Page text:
The Richmond Register

Lifestyles & Community

December 24, 2012

Constant renewal with new buildings has been part of EKU history

Madison's Heritage

RICHMOND — New buildings continue to rise in and around the campus of Eastern Kentucky University.  The new Science Building is being followed by construction on a new dormitory not far from the Science Building on Kit Carson Drive. Apartments targeted for EKU students also are going up across the street from the center of campus on Lancaster Avenue.

This constant renewal has long been a part of Eastern’s history.

When Eastern opened in 1906, it inherited the campus of Central University that by then had become Walter’s Collegiate Institute. Buildings original to C.U. were the University Building, Memorial Hall, a little gymnasium which later burned down, the Industrial Arts Building and four cottages in the “faculty row.”

The cottages sometimes housed faculty and sometimes students. Two of these buildings were gone when I remember them in the 1930s, one remaining cottage was called “Ault” for the superintendent of buildings and grounds who resided in it at one time. Over time the cottages were used to house home economics, music, Eastern’s first cafeteria, agriculture, a rural school and library. The first hospital/infirmary rooms on campus were in the cottages.

My only youthful overnight hospital stay was at the clinic at Eastern – in the basement of the Industrial Arts Building. Faculty cottages No. 1 and No. 2 were torn down in the spring of 1927. Cottages No. 3 and No. 4 were homes for the school doctor and the superintendent of buildings and grounds, and I remember them.

In 1908, the Roark Building and power plant were erected. In 1912, Sullivan Hall was built, Cammack in 1917. Cammack housed the library until 1923. The Whitaker place, out Barnes Mill Road, and labeled Stateland Farm, was bought in 1912. Ten years later, the Gibson farm was purchased, and the farm became new Stateland.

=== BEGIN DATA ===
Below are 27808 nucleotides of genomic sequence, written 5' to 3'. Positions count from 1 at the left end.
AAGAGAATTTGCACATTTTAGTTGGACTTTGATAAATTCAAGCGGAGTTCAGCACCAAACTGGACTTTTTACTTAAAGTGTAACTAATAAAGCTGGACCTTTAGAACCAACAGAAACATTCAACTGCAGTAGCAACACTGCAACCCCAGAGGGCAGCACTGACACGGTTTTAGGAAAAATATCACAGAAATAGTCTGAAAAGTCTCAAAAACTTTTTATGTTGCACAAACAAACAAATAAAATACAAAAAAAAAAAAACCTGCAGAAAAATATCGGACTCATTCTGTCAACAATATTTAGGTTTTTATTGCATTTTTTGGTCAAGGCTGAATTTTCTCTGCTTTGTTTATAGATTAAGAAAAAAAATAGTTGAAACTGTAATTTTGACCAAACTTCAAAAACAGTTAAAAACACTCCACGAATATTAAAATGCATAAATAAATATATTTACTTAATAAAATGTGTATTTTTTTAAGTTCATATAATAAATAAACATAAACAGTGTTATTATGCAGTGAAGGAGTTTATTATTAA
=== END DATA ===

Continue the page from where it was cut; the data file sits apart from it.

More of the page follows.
The present day Stateland subdivision is at the location of the original Stateland Farm. Other pieces of property near the campus were bought, including Blanton House – purchased from Thompson Burnam. It had been the home of Central University’s chancellor. The little gymnasium burned in 1920, and a replacement went up in 1922. It was, in turn, replaced by the Weaver Health Building in 1931.

The Coates Administration Building went up in 1927. Hiram Brock Auditorium was added in 1929. Also in 1929, the Rural School opened.

Generally speaking, the buildings at Eastern have been named after university presidents, regents, legislators, state senators and other worthies.

Several of the older buildings used the language of classical Greek architecture, having Doric, Ionic or Corinthian capitals on the columns of their front facades. You will remember that the Baptist, Christian and Methodist churches on the “church corner” in Richmond had all three capitals at one time. Only the Methodists still have their columns.

PUBLICATION NOTE:  Readers are reminded that a compilation of some 60 Richmond Register articles from over the last 40 years written by Dr. Grise and myself are now available in the paperback book “Madison’s Heritage Rediscovered.”

Combined with relevant photographs selected from Eastern’s Archives by my granddaughter, Kathryn Engle, who edited the volume, this book is available for $19.99 plus tax. Autographed copies may be found at the Richmond tourism office (Irvinton) on Lancaster Avenue, Clearsight Optometry and Baldwin CPAs on Main Street in Richmond.  

Autographed copies are also available by calling Kathryn Engle at 893-0947 or 623-1150. These books make excellent birthday or Christmas gifts for family or friends.

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